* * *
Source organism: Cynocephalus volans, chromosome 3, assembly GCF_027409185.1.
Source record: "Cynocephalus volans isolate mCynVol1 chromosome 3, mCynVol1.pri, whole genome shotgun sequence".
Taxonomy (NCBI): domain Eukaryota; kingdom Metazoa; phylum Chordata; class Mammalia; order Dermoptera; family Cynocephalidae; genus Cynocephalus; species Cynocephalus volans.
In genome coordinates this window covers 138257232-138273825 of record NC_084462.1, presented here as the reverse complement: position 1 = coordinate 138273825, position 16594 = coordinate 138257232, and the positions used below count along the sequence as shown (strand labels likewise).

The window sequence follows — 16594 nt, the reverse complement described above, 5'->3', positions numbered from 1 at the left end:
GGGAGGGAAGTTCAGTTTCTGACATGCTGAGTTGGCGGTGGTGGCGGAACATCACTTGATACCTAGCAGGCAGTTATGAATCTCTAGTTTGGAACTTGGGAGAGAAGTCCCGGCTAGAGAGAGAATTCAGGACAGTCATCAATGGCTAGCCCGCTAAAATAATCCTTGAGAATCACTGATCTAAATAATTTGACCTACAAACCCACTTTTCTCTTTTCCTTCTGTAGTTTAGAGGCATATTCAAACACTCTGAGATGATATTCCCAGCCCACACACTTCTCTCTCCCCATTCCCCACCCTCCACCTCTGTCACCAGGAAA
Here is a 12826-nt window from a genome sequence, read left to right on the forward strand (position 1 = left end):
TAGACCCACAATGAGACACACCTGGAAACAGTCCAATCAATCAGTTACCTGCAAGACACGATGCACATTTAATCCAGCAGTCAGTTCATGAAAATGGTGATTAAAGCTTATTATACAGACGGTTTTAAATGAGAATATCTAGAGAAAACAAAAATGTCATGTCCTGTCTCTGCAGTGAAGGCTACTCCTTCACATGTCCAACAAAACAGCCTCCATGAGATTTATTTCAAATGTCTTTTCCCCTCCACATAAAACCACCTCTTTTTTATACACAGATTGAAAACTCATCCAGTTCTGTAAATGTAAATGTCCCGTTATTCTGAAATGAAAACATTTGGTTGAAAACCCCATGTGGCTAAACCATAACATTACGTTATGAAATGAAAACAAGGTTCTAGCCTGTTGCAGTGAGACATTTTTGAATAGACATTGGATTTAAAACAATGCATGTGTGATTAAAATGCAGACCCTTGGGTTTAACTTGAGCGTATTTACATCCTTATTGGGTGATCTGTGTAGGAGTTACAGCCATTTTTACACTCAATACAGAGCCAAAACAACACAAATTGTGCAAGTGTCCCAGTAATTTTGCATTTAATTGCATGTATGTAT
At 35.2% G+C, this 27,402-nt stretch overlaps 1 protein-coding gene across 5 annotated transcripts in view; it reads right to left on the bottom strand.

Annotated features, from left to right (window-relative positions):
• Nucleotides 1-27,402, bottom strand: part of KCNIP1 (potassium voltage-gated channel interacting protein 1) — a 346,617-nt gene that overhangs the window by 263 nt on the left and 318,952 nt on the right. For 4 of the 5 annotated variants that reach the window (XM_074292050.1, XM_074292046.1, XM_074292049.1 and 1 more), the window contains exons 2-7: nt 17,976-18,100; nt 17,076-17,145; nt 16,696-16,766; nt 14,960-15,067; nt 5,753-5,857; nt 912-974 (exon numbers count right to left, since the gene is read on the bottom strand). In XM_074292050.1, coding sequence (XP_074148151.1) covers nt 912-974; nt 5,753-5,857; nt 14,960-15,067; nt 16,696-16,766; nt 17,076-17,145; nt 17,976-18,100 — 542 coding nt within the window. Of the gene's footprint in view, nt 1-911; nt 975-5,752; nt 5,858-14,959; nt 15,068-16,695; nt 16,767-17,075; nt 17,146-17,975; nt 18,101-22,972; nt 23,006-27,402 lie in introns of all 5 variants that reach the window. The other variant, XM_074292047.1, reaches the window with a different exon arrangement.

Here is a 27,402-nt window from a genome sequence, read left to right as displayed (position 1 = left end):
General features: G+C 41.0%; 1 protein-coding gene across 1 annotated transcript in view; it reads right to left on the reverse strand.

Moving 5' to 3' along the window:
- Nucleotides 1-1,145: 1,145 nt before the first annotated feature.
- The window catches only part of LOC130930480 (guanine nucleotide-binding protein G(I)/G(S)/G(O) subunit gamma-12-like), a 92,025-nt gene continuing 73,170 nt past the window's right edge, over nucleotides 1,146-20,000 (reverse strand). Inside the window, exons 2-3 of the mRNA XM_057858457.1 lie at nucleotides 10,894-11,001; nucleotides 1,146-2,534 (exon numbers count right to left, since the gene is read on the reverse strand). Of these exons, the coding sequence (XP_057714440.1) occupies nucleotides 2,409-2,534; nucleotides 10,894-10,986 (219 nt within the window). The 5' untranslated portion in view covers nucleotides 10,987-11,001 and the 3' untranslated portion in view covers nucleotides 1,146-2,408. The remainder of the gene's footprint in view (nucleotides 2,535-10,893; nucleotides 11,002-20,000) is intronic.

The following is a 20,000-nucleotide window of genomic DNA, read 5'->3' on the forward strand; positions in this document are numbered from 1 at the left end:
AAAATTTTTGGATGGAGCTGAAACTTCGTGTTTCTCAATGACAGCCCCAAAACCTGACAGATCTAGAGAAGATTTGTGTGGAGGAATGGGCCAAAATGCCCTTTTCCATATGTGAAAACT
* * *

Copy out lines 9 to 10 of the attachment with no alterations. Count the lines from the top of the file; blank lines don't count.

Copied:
At 35.2% G+C, this 27,402-nt stretch overlaps 1 protein-coding gene across 5 annotated transcripts in view; it reads right to left on the bottom strand.

Annotated features, from left to right (window-relative positions):